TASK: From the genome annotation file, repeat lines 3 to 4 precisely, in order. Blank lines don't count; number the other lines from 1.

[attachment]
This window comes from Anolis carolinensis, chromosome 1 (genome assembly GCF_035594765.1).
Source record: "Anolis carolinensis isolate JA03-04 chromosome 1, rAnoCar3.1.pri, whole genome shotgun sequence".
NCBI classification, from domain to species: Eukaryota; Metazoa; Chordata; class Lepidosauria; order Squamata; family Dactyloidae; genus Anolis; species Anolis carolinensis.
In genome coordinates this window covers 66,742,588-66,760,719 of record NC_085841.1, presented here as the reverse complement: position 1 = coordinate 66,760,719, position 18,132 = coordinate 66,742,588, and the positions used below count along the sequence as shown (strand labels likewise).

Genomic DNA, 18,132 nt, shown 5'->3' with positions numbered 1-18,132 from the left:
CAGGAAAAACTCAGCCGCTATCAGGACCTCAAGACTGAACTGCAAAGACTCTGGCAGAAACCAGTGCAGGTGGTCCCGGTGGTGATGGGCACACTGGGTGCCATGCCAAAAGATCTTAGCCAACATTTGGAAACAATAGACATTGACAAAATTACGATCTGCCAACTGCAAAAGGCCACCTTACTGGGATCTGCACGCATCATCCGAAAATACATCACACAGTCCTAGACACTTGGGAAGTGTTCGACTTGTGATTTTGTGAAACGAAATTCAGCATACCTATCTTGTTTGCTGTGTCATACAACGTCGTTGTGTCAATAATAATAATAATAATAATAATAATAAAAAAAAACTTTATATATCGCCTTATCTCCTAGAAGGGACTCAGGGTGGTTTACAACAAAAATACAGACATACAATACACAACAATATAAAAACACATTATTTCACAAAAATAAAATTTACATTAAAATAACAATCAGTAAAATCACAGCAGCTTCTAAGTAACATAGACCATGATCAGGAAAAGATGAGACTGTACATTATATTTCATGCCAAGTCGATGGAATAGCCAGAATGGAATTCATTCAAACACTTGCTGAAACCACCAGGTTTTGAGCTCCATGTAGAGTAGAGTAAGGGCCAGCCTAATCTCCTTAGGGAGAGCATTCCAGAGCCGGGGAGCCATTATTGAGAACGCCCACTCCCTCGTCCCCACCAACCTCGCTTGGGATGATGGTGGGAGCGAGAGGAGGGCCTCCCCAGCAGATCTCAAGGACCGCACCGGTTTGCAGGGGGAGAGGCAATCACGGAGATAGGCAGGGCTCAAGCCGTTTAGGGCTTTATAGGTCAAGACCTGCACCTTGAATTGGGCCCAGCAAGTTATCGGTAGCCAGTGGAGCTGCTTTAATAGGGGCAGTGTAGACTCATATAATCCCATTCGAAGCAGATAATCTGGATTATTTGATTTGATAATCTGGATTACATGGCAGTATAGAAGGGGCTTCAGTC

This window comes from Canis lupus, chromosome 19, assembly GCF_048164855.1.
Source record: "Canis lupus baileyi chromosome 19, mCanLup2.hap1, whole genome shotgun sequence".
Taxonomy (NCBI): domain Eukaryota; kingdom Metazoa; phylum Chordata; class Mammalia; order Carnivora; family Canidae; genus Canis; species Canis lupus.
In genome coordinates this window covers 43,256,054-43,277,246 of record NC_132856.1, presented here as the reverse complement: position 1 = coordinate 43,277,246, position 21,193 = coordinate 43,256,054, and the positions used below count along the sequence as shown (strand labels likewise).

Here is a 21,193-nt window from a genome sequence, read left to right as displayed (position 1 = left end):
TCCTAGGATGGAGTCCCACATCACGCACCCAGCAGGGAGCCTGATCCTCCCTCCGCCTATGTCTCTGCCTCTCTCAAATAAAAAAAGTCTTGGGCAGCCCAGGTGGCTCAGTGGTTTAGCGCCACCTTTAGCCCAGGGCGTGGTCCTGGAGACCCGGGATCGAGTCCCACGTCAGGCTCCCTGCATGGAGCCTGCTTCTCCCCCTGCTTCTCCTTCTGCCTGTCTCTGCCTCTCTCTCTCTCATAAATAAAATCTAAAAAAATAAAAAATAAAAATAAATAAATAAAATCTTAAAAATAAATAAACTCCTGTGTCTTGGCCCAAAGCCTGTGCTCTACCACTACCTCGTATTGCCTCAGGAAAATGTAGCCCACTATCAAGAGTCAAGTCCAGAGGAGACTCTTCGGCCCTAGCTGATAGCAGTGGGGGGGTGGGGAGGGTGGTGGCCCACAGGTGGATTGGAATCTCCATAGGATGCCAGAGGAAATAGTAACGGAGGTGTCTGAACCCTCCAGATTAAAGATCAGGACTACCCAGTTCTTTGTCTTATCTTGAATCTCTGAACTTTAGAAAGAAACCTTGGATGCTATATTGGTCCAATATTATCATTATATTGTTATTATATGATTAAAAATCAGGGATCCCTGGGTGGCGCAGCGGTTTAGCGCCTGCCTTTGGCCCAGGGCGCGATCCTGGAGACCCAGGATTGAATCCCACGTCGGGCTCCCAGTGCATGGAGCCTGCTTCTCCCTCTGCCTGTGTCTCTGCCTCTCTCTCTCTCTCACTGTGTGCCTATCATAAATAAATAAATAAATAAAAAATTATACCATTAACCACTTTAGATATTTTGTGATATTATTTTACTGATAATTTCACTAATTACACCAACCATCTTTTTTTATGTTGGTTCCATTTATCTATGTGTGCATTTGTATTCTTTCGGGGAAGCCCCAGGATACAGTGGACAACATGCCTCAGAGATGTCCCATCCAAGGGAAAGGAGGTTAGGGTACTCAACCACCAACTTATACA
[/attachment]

NCBI classification, from domain to species: Eukaryota; Metazoa; Chordata; class Lepidosauria; order Squamata; family Dactyloidae; genus Anolis; species Anolis carolinensis.
In genome coordinates this window covers 66,742,588-66,760,719 of record NC_085841.1, presented here as the reverse complement: position 1 = coordinate 66,760,719, position 18,132 = coordinate 66,742,588, and the positions used below count along the sequence as shown (strand labels likewise).